March 1, 2001
Allegations of Underhandedness Emerge at
OECD's Harmful Tax Competition Meeting in Paris
by Trevor Drury and Chuck Gnaedinger,
The OECD's head of media relations, Nicholas Bray, informed Tax Analysts on 1 March that an anonymous document was circulated during the first day of a two-day Paris meeting of the
OECD-Commonwealth joint working group on harmful tax competition. According to Bray, the document, which purports to be the minutes of an earlier meeting of the OECD Committee on Fiscal Affairs (CFA), casts the
OECD's negotiating efforts in a bad light; however, the document is not authentic, Bray assured Tax Analysts.
Commonwealth Secretary General Don McKinnon issued a statement expressing concern that the document may indicate that the CFA is not fully negotiating in good faith. McKinnon
restated the Commonwealth's position on the harmful tax competition debate and on the joint working group's efforts. His statement, released 28 February, is as follows:
I have seen what I believe is a minute of a meeting of the Fiscal Affairs Committee (FAC) of the OECD on the ongoing dialogue between that organisation and the Commonwealth.
If this is a true and accurate record, I am extremely disappointed. The non-OECD countries have been holding discussions in good faith with the OECD on what the OECD calls
"harmful tax competition."
This minute clearly confirms the suspicion of many that the FAC not only writes the rules, but wishes to be the prosecutor, judge, jury
and jailor. They are setting themselves up as the world's financial policeman.
In two meetings involving the OECD and Commonwealth non-OECD members -- in Barbados in early January and London in late January -- the discussions had been frank and
constructive. The outcomes of these discussions are important to the Commonwealth developing countries which the OECD has threatened to list as "unco-operative tax havens". For these countries, the
fabric of their economies and their societies is at stake, which is why so much time and effort has been put into these talks to enable the OECD to understand their concerns. But it now appears that the OECD may
have a different agenda.
I can assure the OECD that the Commonwealth will not be "reined in" on this issue.
Our members are all committed to adhering to the highest standards of fiscal probity. This was made clear at the 2000 Commonwealth Finance Ministers Meeting which requested
regional and multilateral dialogue on the implications of the OECD proposals and mandated the Commonwealth Secretariat to facilitate this process.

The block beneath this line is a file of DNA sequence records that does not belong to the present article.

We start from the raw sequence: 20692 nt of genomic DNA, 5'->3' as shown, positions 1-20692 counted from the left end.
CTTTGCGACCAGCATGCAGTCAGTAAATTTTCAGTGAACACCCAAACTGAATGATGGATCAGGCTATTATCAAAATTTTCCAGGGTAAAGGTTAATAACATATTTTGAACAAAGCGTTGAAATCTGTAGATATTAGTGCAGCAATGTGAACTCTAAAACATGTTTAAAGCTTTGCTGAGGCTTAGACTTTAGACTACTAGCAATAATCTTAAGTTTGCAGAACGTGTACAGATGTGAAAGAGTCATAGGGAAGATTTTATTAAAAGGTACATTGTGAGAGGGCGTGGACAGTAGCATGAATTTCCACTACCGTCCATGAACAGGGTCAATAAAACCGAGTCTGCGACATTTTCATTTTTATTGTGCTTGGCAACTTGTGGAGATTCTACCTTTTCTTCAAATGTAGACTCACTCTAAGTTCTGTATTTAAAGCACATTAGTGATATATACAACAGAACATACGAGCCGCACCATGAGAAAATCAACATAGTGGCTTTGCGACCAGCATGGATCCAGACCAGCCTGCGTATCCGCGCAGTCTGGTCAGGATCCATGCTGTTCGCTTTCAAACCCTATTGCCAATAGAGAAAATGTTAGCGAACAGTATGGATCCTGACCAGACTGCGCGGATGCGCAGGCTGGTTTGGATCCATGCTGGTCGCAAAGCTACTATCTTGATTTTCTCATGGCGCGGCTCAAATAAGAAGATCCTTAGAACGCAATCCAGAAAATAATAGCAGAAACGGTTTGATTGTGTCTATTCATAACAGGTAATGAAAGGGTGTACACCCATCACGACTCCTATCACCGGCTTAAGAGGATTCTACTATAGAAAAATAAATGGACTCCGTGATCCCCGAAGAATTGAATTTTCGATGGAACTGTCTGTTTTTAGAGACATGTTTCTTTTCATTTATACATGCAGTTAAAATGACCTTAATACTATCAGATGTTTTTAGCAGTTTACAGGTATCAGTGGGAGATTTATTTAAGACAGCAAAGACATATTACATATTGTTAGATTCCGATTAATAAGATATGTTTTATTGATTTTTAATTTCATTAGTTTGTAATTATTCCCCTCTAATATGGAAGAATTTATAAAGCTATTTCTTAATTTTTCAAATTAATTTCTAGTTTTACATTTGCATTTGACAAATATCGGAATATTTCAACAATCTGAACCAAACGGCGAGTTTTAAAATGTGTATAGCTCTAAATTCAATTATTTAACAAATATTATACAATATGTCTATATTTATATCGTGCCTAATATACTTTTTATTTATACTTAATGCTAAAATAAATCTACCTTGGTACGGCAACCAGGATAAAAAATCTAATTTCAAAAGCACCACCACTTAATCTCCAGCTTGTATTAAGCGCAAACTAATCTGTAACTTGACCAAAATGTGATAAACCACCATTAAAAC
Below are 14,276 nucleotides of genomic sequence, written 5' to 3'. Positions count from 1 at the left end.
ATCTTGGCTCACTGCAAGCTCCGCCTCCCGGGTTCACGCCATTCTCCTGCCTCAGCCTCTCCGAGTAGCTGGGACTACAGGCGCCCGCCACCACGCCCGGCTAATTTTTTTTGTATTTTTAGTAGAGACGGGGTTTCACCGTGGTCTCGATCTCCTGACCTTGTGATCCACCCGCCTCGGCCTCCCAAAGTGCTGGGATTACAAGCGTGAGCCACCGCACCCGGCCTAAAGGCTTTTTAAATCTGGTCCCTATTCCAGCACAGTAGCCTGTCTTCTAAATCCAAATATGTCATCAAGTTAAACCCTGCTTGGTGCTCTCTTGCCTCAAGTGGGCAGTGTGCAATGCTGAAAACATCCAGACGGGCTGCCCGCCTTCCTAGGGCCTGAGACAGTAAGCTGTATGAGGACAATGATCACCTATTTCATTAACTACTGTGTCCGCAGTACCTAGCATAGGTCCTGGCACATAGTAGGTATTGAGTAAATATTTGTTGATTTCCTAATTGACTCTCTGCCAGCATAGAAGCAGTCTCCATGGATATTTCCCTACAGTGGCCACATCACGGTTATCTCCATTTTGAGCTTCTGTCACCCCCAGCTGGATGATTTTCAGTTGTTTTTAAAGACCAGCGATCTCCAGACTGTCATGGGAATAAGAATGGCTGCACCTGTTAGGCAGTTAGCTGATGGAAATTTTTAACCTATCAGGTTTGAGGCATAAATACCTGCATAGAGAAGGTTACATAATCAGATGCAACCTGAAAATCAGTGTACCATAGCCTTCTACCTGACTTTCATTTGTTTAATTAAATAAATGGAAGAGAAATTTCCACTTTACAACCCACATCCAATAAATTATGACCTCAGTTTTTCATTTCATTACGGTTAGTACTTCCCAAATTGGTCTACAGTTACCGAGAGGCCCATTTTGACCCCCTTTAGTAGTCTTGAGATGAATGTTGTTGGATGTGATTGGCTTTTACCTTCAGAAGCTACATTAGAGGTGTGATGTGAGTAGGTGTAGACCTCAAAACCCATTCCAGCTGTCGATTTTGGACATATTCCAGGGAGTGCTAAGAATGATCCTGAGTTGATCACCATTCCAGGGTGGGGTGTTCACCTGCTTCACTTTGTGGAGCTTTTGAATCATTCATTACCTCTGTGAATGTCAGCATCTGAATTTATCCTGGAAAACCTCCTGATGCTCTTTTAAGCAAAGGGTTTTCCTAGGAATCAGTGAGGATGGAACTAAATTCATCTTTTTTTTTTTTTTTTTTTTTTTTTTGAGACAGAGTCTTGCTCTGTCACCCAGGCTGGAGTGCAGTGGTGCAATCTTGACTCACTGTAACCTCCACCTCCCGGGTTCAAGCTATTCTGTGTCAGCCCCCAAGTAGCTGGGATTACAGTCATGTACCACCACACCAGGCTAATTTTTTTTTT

Several of our member countries' offshore financial centres (OFCs) were set up at the urging of OECD member countries and now they are being criticised. These OFCs would
readily accept assistance or advice, where necessary, to help regularise practices which might be seen to be inappropriate.
I am also concerned at attempts to denigrate Prime Minister Owen Arthur of Barbados. Prime Minister Arthur, the current Chairman of the Caribbean Community (CARICOM), co-chairs
the Joint Working Group set up at Barbados and has invested, along with others, considerable effort to find consensus and has offered positive political concessions. This process was endorsed by Commonwealth
finance ministers, so Prime Minister Arthur can indeed speak for the Commonwealth in this area.
This minute suggests that the FAC is determined to obstruct genuine political dialogue. It clearly has the potential to derail the negotiations which lie ahead.
My hope is that when the talks begin in Paris on Friday a more constructive position will be adopted.
Bray said that the OECD is concerned that the release of the document was not accidental, but a ploy by groups opposed to the harmful tax competition initiative to again criticize the OECD's views.
On 1 March, OECD Secretary General Donald J. Johnston issued the following response to McKinnon's statement:
I regret very much the statement you issued today, based on a document presented as "a minute of the Fiscal Affairs Committee of the OECD". We have just
obtained from journalists a copy of the document on which you apparently base your comments, and I can assure you that this is not an OECD document.
A simple prior verification with me or any of my staff would have made this very clear.
To issue a public statement without having made any attempt to verify the accuracy of the source is most inappropriate. Whilst I regret this incident, I am convinced that the
OECD members of the Joint Working Group are ready to carry out tomorrow's discussion in good faith. I do indeed hope that the discussions will prove to be positive.
I must say, however, that the issuance of your statement the day before the meeting has not increased the chances of a successful outcome.
Tax Analysts obtained the texts of the above statements from the OECD media relations office in Paris.